These and other objects are attained by scanning an object with high resolution optical means to produce a sequence of line images, and scanning each of said line images in segments, the length of each segment being selected to match its resolution to the resolution of the scanning device employed for this purpose. Preferably, the line segments are arranged in parallel side by side stacked relation, forming a substantially rectangular array which can be scanned by conventional scanning means such as a line scan camera tube of the type employed in television broadcasting. The signals generated by the scanning means may be transmitted in any suitable mannet to receiver means at a remote location, where they are converted into reconstituted line images faithful to the original line images and displayed or recorded on a suitable record medium.

For a better understanding of the invention, reference is made to the following detailed description of several representative embodiments, taken in conjunction with the accompanying drawings, in which:

FIG. 1 is a schematic representation of the apparatus at the transmitting end of an electronic reconnaissance system constructed according to the invention;

FIG. 2 illustrates schematically the infrared scanner and sensor in the apparatus shown in FIG. 1;

FIG. 3 is a schematic diagram of optical image forming and electronic scanning equipment of the type embodied in the reconnaissance system shown in FIG. 1;

FIG. 4 illustrates schematically the relation between the inputs and the outputs of the image transformer in the apparatus of FIG. 2;

FIGS. 5A through 5D are a set of time sequence curves showing the timing relationships among several of the components of the apparatus depicted in FIG. 1;

FIG. 6 is a diagram of typical image positions at the entrances of the image transformer devices as a function of time during the optical image motion compensating cycle, showing the alternate immobilizing of the images despite the continuous relative motion of the apparatus with respect to the subject of reconnaissance;

FIG. 7 is a schematic diagram of a typical remote receiving station according to the invention;

FIG. 8 is a representation of the relation between the entrances and the exits of the image transformer at the remote reproducing station in FIG. 7;

FIG. 9A is a diagram showing the relationship between the vertical scan and the entrance and exit segments;

FIG. 9B is a diagram representing the vertical scanning motion as a function of time with respect to the fixed segment exits;

FIG. 10 is an alternate embodiment of the apparatus shown in FIG. 1 with mechanical shuttering instead of electronic shuttering; I

FIG. 11 is an alternate embodiment of an image motion compensator, consisting of a rotating reflecting wedge;

FIG. 12 is another alternate embodiment ofan image motion compensator consisting of a rotating refracting wedge; and

FIG. 13 shows a further embodiment of the invention.

By way of example, it will be assumed that the transmitter apparatus shown in FIG. 1 is being carried by an artificial earth satellite travelling in a given orbit about the earth. It comprises a corrector plate 14 for admitting radiations from a subject of reconnaissance 15 which may be the adjacent portion of the earths surface, for example. The corrector plate 14 so retracts the transmitted radiations that -a spherical mirror 16 upon which the radiations impinge will bring them to a sharp focus. The corrector plate 14 and the mirror 16 together form a primary objective indicated generally at 17. If the distance between the primary objective 17 and the subject of reconnaissance 15 is substantial, as in the case when the earth is reconnoitered from a satellite in orbit, the focus of the radiations will lie approximately in the focal plane of the primary objective 17.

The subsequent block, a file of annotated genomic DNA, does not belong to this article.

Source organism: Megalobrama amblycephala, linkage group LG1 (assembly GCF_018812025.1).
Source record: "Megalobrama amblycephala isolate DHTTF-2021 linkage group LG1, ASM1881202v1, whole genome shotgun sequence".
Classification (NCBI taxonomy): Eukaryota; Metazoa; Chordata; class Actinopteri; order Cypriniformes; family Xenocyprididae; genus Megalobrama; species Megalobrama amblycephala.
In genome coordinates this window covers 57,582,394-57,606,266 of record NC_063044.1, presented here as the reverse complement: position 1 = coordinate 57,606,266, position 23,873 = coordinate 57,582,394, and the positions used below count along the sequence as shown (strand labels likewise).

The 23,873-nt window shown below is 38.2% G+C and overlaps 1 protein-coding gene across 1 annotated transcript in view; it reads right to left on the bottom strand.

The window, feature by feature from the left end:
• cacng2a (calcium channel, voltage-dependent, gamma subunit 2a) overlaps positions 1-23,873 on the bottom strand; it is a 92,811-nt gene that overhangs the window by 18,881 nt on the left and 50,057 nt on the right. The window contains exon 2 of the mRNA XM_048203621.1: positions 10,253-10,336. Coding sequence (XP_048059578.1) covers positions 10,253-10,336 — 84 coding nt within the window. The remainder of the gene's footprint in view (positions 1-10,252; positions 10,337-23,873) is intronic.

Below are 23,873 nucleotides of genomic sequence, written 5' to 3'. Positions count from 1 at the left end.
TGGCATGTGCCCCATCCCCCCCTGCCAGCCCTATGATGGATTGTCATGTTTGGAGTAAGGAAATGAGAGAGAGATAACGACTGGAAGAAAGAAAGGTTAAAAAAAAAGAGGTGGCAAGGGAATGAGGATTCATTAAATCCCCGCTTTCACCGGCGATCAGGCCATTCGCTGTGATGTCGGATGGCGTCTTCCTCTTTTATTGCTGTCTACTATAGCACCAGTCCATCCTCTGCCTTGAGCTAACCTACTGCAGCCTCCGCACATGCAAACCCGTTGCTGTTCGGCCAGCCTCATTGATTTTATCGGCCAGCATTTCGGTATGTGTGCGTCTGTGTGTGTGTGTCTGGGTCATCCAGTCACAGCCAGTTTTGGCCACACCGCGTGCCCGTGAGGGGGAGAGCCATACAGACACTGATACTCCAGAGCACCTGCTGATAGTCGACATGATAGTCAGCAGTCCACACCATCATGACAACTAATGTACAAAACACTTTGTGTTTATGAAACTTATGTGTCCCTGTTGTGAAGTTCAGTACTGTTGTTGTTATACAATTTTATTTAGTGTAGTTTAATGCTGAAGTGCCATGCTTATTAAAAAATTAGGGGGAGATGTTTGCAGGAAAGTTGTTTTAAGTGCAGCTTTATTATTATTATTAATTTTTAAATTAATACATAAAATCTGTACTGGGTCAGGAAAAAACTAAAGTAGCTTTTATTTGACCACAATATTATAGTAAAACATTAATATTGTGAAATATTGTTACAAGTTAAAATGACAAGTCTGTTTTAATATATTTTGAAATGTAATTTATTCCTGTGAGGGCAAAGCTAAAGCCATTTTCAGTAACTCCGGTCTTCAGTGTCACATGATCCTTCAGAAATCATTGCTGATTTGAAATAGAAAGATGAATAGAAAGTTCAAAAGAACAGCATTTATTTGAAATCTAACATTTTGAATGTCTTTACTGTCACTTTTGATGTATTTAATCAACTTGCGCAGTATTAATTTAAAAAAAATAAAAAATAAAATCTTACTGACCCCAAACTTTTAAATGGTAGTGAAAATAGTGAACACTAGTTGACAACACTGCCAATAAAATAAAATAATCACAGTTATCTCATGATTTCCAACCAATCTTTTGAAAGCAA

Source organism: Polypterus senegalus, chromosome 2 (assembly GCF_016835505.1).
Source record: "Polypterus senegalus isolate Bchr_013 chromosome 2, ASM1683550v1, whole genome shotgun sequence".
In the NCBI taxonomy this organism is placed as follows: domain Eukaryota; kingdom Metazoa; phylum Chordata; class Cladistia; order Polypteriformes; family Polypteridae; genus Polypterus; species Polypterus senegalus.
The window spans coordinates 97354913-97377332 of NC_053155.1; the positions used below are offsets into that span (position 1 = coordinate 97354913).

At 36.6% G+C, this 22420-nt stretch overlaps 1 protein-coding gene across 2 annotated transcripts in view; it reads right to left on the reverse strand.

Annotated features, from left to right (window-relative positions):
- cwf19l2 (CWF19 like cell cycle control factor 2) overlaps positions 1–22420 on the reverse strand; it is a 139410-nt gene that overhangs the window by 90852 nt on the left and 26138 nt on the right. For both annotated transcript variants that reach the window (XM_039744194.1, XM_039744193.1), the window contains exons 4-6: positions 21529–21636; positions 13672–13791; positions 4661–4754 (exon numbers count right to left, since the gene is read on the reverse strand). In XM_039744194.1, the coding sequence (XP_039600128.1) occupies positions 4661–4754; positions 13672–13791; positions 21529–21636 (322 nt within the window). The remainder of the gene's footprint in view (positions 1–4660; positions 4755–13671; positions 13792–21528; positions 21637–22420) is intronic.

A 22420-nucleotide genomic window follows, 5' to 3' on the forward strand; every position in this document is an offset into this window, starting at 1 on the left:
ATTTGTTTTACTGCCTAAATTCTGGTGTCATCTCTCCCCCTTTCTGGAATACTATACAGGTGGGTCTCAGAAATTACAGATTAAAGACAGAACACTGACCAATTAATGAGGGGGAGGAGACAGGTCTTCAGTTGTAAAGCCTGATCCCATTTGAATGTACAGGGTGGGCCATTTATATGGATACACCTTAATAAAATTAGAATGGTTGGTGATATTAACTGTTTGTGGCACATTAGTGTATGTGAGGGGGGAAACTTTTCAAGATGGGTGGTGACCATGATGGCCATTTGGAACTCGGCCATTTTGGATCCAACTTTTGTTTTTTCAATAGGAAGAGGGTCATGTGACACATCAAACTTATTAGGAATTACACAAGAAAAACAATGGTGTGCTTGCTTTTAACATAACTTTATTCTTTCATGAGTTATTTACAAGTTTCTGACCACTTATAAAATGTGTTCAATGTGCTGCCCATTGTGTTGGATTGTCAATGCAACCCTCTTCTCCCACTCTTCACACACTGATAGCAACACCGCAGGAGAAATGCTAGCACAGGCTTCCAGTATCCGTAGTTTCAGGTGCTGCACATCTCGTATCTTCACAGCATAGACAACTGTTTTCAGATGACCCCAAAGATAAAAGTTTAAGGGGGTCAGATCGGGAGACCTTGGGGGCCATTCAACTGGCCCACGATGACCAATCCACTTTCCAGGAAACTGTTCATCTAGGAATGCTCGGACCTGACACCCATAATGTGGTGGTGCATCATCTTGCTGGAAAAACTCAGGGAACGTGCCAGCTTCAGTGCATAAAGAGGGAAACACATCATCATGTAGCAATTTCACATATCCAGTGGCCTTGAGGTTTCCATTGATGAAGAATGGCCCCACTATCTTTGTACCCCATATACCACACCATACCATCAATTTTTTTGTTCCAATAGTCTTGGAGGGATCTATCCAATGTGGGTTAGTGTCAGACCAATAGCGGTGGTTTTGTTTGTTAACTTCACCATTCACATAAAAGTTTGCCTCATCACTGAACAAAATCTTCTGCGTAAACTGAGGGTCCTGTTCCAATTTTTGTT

At a point intermediate the reflector 16 and the focal plane of the primary objective 17, a diagonally oriented visual reflecting infrared transmitting member 18 is placed for the purpose of separating the visual component of the admitted radiations from the infrared component. The member 18 is transparent to infrared radiations with the result that the radiations pass through the member 18 and are reflected by an infrared reflecting mirror 19 to form an infrared image upon the entrance 20 of an infrared scanner and sensor 22 to be described in greater detail hereafter. The output of the infrared scanner and sensor 22 is stored by data storage means 24 which may be a suitable magnetic drum or tape storage system, for example.

The diagonal member 18 reflects visual radiations (from which the infrared radiations have been separated) in a direction parallel to the motion of the vehicle. A beam splitter 26 separates the visual radiations into two components having substantially equal intensity. The beam splitter 26 may be a conventional device which transmits approximately half of the visual radiations impinging upon it and reflects the other half. The reflected component is again reflected by a mirror 28 onto any suitable form of image motion compensator device 30, such as an oscillating mirror, which reflects the radiations to a focus at a first entrance 32 of an image transformer device 34. The component which is transmitted by the beam splitter 26 impinges upon a second image motion compensator 36 (which can also be an oscillating mirror) and is refiected to a focus at a second entrance 38 of the image transformer device 34. I I

The image transformer 34 is a device in which fiber optics are employed to regroup the images focused at the entrances 32 and 38 according to a principle illustrated in FIG. 1, but more fully explained hereinafter, into a form which greatly increases the resolving power of the electronic reconnaissance system.